Last Saturday, before I came up with the idea to write about the notecards (my most popular and action-packed post yet!), I thought about writing about working on an idea when you wished you were working on another. That's because I was in the middle of working on the ensemble comedy I mentioned a few posts ago, but all I could think about was a brand new idea I had. I was ready to toss the comedy aside and work on this new thriller I had come up with. Well, it's a good thing I didn't.
Before I get to that part though, let me tell you a little about the day I wrote the first pages of The Unenegagement. It was Sunday night and I started writing at 5 or so after waking up from an uncomfortable nap on my couch. In about three and a half hours, I wrote barely over two pages unless you count the six or seven times I rewrote the first half of a page. This did not bode well for this particular story. If the going was that rough, I thought I might move on and come back to it.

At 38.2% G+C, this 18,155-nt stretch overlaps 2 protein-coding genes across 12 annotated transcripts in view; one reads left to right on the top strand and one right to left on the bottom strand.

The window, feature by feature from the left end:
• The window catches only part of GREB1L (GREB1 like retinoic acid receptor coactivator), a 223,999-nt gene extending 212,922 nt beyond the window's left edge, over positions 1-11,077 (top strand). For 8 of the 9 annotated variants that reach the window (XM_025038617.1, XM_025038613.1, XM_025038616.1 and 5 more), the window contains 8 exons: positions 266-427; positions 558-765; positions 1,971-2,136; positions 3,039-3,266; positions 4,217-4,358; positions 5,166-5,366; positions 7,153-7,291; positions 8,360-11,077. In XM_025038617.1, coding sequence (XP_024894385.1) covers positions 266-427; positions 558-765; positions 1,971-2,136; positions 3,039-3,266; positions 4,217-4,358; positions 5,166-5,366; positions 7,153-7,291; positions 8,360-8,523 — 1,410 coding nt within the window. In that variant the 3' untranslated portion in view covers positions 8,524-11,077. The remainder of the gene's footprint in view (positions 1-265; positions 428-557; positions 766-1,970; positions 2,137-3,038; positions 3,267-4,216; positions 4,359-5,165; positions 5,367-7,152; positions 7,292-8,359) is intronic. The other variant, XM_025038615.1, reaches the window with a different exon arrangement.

Then Monday morning happened. I didn't have to be at work until 2:45 (an odd experience, to say the least), but I still got up at 7:45 to write, because I figured why not. In that course of that morning, without doing much of anything that felt like trying, I wrote 14 pages of The Unengagement.
And while I'm not exactly sure what this would feel like, I think I liked what I wrote.
So of course, now that I have a few days on it, I can't help but think something must be wrong. It shouldn't be that easy.
So to recap, I almost moved past an idea because I expected it to be hard. Then when it wasn't, I now figure something must be wrong. If you at all have a say in it, choose a job with concrete yeses and nos. Like accounting or biophysics (sorry) concrete laying.